Friday, November 18, 2011
Meet our instructors: Mark Lubas
As Mark Lubas puts it, he “geeks out” over the exciting process of helping a student become a better singer.
“Students come to me because they love to sing and they want to get better at it, but there’s usually something standing in their way,” said Lubas, a voice instructor at the Patel Conservatory. “Whether it’s lack of experience, technique or confidence...I go on their journey with them to discover what are their major issues and work on those...It’s an intensely personal thing which makes it fun and interesting.”
Lubas’ goal as a voice teacher is to help each of his students find his/her own unique technique.
“Every person is different physically, so there’s no one technique that works for all. That’s what geeks me out!” laughed Lubas. His down-to-earth style and passion for his students’ growth is clear.
As an opera singer with two masters degrees in music from the New England Conservatory of Music (in vocal performance and opera), Lubas has performed with companies across the U.S., including Aspen Opera Theatre Company, Ash Lawn-Highland Summer Festival, Boston Lyric Opera, Mobile Opera, Opera Carolina and Granite State Opera.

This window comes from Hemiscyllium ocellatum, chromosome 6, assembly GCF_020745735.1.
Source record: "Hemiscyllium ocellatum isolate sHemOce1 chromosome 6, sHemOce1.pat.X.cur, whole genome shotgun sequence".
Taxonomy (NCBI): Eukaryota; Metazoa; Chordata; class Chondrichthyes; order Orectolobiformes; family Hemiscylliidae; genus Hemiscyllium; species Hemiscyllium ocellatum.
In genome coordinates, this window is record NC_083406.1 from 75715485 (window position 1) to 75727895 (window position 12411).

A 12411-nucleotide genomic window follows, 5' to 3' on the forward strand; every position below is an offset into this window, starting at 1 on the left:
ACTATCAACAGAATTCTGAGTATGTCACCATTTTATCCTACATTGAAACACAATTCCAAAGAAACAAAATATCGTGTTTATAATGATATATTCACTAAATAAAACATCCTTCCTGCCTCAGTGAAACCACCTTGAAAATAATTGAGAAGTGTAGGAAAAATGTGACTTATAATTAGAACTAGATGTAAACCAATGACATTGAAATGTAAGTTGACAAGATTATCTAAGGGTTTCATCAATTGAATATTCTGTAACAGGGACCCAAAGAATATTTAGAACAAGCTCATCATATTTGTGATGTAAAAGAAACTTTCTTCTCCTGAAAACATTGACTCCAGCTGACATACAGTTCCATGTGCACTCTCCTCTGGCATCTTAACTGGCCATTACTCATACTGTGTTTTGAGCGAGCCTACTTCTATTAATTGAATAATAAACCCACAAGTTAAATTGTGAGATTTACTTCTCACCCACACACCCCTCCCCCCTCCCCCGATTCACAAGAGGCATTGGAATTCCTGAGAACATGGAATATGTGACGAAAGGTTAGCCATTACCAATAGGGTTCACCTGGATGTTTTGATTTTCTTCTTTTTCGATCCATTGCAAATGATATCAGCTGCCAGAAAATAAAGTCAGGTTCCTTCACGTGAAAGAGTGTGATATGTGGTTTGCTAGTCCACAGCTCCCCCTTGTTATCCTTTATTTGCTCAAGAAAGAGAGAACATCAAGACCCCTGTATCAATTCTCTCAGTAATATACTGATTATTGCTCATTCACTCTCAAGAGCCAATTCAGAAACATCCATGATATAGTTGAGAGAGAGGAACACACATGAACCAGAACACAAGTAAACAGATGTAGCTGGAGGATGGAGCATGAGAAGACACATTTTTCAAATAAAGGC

In addition to teaching at the Conservatory, he owns a voice and acting studio in Sarasota. He also helped create the college prep theater training program at the Out-of-Door Academy.
He offers these tips for voice students:
Take the time to notice what you’re actually feeling when you sing.
“Don’t focus on what you sound like, or what other people tell you, but what are your physical sensations?” explained Lubas. In doing so, you’ll discover tools you can use to then reproduce a consistent product.
Stop trying to make singing so complicated
“People, for whatever reason, try to change the pitch or tone of their voice,” said Lubas. He points out that many students often try to sound like their favorite artist instead of cultivating their own natural ability. “What ends up happening is that they end up making it much more difficult than it needs to be.”